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Initial access brokers unaffected by ransomware content bans
Banning ransomware content from cyber crime forums has done little to prevent initial access brokers from advertising their services, with the number of access listings increasing in the second quarter of 2021
Online listings for initial access brokers (IABs) have increased for the second quarter in a row, despite a number of cyber crime forums banning any content related to the ransomware trade, says threat intelligence firm Digital Shadows.
In the wake of DarkSide’s ransomware attack on Colonial Pipeline in May 2021, which severely disrupted the US’s energy and fuel supply, a number of cyber crime forums, including XSS, Exploit and RaidForums, decided to ban listings for, and discussions of, ransomware services in order to avoid unwanted attention from journalists and law enforcement agencies.
But despite the ban on ransomware content, Digital Shadows has collected more than 250 new listings by IABs, an increase from the 200 it identified in Q1.
“This development in the ransomware landscape didn’t entirely disrupt IABs’ operations,” wrote Digital Shadows’ Photon Research Team in a blog post. “In fact, theoretically speaking, the accesses sold by IABs could be used for a broad array of malicious purposes (think about wiping data, installing crypto miners, deploying spyware) and rarely specifically mention ransomware.
“However, as we all well know, ransomware is clearly one of the most profitable criminal enterprises you can set up with those accesses and is undoubtedly the most common use for threat actors.
“Consequently, IABs kept doing their work undisturbed most of the time. We’ve observed some IABs moving to other cyber criminal forums, and others have moved their business infrastructure to private messaging channels. Additionally, we’ve observed ransomware groups avoiding outright mentioning the purpose of their criminal program and attempting to recruit for IABs with careful wording to avoid being banned.”
A new ransomware gang, known as BlackMatter, which was founded in July 2021 and likely spun out of the DarkSide operation, was recently discovered by analysts at Recorded Future because of ads it had posted on Exploit and XSS.
BlackMatter circumvented the forum’s ransomware bans – in line with Digital Shadows’ assessment – by carefully wording them to exclude mention of any actual ransomware operations. Instead, the posting was for the recruitment of IABs that could help it access high-value corporate targets.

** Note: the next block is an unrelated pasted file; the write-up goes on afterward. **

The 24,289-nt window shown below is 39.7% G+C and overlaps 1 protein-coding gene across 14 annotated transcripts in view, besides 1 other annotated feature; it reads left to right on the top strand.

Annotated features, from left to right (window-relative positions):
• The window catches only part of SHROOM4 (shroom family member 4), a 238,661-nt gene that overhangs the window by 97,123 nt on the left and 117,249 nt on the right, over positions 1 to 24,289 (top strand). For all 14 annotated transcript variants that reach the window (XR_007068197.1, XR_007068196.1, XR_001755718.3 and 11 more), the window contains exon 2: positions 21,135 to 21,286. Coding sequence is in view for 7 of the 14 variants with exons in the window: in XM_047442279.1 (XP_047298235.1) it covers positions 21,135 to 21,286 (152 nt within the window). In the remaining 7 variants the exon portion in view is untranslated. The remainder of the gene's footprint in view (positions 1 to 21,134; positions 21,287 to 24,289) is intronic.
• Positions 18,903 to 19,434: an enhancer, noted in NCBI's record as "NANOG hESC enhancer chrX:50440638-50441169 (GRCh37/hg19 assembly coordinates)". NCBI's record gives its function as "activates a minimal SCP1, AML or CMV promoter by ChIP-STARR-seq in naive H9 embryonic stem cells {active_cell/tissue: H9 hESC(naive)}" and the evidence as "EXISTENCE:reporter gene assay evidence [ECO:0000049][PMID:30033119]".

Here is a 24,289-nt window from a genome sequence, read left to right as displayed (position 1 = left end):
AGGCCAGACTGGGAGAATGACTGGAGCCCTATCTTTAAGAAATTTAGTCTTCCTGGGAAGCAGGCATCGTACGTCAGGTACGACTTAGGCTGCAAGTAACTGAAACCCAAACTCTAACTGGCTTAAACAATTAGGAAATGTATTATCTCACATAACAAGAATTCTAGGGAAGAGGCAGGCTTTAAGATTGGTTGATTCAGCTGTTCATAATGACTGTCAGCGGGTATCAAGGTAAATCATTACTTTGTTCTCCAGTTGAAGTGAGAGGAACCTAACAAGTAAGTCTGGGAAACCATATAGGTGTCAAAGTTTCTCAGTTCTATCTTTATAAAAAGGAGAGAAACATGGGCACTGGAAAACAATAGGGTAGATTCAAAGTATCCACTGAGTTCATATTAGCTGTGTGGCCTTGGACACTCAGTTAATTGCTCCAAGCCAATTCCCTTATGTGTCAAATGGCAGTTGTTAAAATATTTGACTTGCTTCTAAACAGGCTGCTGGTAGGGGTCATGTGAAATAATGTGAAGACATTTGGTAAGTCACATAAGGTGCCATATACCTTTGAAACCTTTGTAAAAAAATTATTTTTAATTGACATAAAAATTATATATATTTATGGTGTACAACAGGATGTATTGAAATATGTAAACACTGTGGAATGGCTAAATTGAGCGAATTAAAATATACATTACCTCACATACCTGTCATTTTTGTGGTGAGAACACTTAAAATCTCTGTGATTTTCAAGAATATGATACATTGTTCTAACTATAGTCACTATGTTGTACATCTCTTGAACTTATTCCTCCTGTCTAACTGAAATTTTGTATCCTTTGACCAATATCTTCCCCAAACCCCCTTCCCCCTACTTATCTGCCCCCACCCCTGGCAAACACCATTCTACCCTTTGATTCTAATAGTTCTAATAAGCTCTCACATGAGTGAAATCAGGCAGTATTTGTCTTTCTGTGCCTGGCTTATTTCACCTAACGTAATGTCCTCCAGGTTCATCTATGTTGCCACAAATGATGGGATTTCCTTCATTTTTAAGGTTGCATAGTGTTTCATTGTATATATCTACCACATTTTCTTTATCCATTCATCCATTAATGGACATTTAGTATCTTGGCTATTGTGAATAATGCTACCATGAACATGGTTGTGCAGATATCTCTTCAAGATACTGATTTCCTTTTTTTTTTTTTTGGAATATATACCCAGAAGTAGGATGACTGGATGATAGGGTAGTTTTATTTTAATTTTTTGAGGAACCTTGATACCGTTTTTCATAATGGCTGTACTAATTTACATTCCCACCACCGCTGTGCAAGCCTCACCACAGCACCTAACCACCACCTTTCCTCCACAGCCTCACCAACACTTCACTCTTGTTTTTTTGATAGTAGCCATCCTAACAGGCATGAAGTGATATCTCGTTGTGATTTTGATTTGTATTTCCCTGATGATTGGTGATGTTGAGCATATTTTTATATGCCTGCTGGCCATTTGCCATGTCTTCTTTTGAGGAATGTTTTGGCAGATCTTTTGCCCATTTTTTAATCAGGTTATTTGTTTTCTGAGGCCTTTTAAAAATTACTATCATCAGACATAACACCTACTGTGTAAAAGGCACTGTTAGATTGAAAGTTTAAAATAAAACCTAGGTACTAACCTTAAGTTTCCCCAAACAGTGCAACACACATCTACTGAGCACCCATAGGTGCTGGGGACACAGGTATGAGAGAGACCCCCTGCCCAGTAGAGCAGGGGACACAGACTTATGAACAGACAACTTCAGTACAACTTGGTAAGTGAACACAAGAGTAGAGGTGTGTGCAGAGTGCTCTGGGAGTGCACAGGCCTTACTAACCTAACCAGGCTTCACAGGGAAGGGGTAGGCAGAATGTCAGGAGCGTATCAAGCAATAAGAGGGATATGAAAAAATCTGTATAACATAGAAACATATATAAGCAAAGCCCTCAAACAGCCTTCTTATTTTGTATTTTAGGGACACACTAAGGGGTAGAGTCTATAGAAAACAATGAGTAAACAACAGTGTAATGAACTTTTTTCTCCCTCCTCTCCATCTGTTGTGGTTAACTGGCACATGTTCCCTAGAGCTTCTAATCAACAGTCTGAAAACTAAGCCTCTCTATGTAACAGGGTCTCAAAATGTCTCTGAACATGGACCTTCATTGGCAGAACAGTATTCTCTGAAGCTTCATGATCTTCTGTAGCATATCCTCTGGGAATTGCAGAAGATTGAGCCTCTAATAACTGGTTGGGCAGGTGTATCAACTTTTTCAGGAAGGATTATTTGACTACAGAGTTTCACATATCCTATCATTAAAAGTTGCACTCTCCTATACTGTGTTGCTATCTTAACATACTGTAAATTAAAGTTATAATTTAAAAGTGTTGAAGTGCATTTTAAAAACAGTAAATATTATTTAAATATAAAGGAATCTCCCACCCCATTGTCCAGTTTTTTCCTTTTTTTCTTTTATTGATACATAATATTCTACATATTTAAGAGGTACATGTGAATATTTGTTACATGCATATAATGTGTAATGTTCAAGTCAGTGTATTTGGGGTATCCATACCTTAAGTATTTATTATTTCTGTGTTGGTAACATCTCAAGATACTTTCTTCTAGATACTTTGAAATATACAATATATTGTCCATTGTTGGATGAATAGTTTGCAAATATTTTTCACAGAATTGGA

In March 2021, Digital Shadows published separate research that analysed more than 500 access listings posted online throughout 2020, which means more listings have been identified in the first half of 2021 than in all of last year.
Between Q1 and Q2 2021, the price of access also went up, from an average of $1,923 per access to an average of $2,578.
Read more about ransomware
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- Dramatic increase in ransomware attacks globally during first half of 2021 driven by triple extortion technique, and is only set to expand further.
- Record-breaking double-extortion cyber attack saw REvil gang exfiltrate financial data from Taiwan-based PC manufacturer.
However, in 2020 the average price per access was $7,100, which Digital Shadows attributed to the fact that, with significantly fewer listings in 2020, there was less competition between brokers and therefore prices were higher.
In terms of the listings’ targets, 70% of the total listings observed in Q2 2021 were targeted at organisations in North America (primarily the US) and Europe. The most targeted country in Europe was France, closely followed by the UK, Italy and Germany.
“Companies based in North America were also the most financially rewarding for IABs, with an average cost of $3,114 per access,” said the blog. “Asian organisations soon followed with an average of $2,824, along with the Middle East ($2,523) and Europe ($2,044). On the other hand, listings were particularly cheap in Australasia ($600) and South America ($474).”
In a shift from Q1 – when the energy, oil and gas industry represented the highest average price per access – the financial services and retail verticals are now the most expensive IAB listings at $5,518 and $4,404, respectively.
Looking at the actual access points being advertised, Digital Shadows found that remote working tools such as virtual private network (VPN) and remote desktop protocol (RDP) were at the highest risk of being compromised and exploited by threat actors, with those two tools making up more than two-thirds of the total accesses being advertised by IABs.
“Since we’ve started to produce research on IABs, RDPs have been central in our analysis,” said the blog. “Cyber criminals can easily scan the internet to find exposed RDPs with weak credentials to leverage for their malicious operations. The same mechanism can be applied to VPN, a utility that has become increasingly popular since the pandemic outbreak in the early months of 2020.”
In terms of mitigating strategies, Digital Shadows suggested that monitoring the evolution of IABs and their preferred techniques over time can “significantly help security professionals prioritise their efforts to reduce their attack surface and digital exposure”.
It added: “Having an in-house or outsourced cyber threat intelligence team monitoring the surface, deep and dark web can go a long way in identifying relevant listings and observing access trends. If provided with timely, relevant and actionable intelligence, defenders can prioritise security efforts toward the most significant threats.”